Terminology such as Artificial Intelligence (AI) and Machine Learning (ML) have become commonplace – much like “text message,” “email,” and “smart device.” Turn on the news and you are very likely to hear such terms in various capacities. Such new-found popularity is bound to cause industries to revamp their thinking; their organization; their goals. It is also bound to instill unease in those concerned that the machines will take over.
As with any rapidly growing technological area on the industry side, there is also a rapidly growing number of patent applications being filed on the intellectual property side. As a result, the five largest intellectual property (IP) offices in the world – the European Patent Office (EPO), the Japan Patent Office (JPO), the Korean Intellectual Property Office (KIPO), the National Intellectual Property Administration of the People’s Republic of China (CNIPA), and the United States Patent and Trademark Office (USPTO) – have collectively set up a special task force to coordinate their initiatives in the AI space. According to the EPO’s website, the task force is “exploring legal, technical and policy aspects of new technologies and AI, their impact on the patent system and on operations at the five offices.”
Each of the aforementioned offices has also taken individual initiatives to address this ever-growing market. For example, the EPO held its first public conference on AI in May 2018. Later that year in November, the EPO issued guidance for examination for AI and ML patent applications. To briefly summarize, the EPO’s guidance indicates that subject matter that “is directed to a purely abstract mathematical method and … does not require any technical means” is not suitable for patent protection. However, “[i]f a claim is directed either to a method involving the use of technical means (e.g. a computer) or to a device, its subject-matter has a technical character as a whole and is thus” eligible for patent protection.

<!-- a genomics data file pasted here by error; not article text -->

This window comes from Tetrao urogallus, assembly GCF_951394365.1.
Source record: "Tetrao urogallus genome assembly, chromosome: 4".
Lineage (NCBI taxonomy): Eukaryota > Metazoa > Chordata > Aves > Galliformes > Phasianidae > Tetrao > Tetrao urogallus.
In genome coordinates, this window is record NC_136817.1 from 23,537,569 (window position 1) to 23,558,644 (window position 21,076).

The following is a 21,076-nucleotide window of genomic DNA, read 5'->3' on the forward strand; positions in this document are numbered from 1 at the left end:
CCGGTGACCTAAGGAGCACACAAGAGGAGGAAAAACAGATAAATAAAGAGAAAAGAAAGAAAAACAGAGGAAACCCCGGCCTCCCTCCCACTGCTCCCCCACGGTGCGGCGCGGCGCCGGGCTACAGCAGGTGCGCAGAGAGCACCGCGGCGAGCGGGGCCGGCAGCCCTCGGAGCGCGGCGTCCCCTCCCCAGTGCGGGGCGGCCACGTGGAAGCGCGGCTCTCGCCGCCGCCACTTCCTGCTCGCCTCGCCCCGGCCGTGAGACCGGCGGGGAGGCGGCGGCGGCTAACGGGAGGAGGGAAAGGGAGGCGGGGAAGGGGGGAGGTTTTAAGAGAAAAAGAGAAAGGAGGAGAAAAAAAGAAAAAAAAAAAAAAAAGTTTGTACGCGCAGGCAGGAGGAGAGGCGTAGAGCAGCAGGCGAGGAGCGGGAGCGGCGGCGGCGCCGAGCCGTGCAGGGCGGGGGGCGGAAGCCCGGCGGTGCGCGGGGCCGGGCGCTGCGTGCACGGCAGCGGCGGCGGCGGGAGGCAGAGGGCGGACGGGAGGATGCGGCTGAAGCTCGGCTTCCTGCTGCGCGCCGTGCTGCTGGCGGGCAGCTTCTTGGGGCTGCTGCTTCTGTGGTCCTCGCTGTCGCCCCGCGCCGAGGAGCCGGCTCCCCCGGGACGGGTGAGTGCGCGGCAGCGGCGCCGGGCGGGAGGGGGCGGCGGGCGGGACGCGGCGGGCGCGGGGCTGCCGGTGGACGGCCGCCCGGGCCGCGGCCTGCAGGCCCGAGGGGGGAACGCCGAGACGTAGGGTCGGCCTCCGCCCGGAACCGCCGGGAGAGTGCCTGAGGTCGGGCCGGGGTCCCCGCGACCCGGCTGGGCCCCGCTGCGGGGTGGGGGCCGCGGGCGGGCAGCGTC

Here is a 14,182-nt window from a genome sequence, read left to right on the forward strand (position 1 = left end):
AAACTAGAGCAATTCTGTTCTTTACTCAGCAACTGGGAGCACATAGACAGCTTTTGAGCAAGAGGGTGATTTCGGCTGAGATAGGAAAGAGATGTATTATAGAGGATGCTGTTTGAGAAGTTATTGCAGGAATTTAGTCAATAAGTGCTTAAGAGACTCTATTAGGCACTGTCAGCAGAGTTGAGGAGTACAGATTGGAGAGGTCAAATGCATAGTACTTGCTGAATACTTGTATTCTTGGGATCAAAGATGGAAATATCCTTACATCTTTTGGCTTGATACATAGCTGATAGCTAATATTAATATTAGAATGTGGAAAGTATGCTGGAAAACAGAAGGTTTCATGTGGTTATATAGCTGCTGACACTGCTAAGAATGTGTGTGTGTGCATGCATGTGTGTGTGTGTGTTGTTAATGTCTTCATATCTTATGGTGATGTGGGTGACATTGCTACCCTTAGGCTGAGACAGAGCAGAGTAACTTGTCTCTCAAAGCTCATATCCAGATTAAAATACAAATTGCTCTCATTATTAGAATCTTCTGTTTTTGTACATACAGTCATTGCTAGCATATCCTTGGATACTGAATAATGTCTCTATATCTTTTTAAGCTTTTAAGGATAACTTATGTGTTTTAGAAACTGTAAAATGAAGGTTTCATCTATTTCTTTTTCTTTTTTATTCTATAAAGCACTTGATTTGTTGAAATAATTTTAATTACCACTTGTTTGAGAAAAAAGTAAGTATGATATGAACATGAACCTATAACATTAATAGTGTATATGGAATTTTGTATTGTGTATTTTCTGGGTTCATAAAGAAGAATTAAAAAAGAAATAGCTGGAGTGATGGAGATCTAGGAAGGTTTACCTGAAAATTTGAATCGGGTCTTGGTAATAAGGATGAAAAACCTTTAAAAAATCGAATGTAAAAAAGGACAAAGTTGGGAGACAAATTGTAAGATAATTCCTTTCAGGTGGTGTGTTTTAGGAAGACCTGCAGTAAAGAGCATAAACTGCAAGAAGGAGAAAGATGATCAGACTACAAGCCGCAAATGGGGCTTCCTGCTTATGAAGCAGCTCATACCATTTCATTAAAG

Further, the EPO’s guidance explains that AI and ML are based on computational models, which “are per se of an abstract mathematical nature, irrespective of whether they can be ‘trained’ based on training data.” Therefore, the EPO instructs its examiners to “carefully” look at certain expressions within a claim (i.e., trigger words) — such as “support vector machine,” “reasoning engine,” or “neural network” because they “usually refer to abstract models devoid of technical character.”
According to the EPO’s guidance, the key for patent eligible subject matter is whether such subject matter is tied to something “technical” or has a “technical purpose.” As an example, the EPO explains that “the use of a neural network in a heart-monitoring apparatus for the purpose of identifying irregular heartbeats” and the classification of “digital images, videos, audio or speech signals based on low-level features (e.g. edges or pixel attributes for images)” have a technical purpose or application, and would thus be eligible for patent protection. By contrast, “[c]lassifying text documents solely in respect of their textual content” does not serve a technical purpose, but rather a linguistic one. The EPO also indicates that “[c]lassifying abstract data records or even ‘telecommunication network data records’ without any indication of a technical use being made of the resulting classification is also not per se a technical purpose.” As such, these types of classifications would not be eligible for patent protection.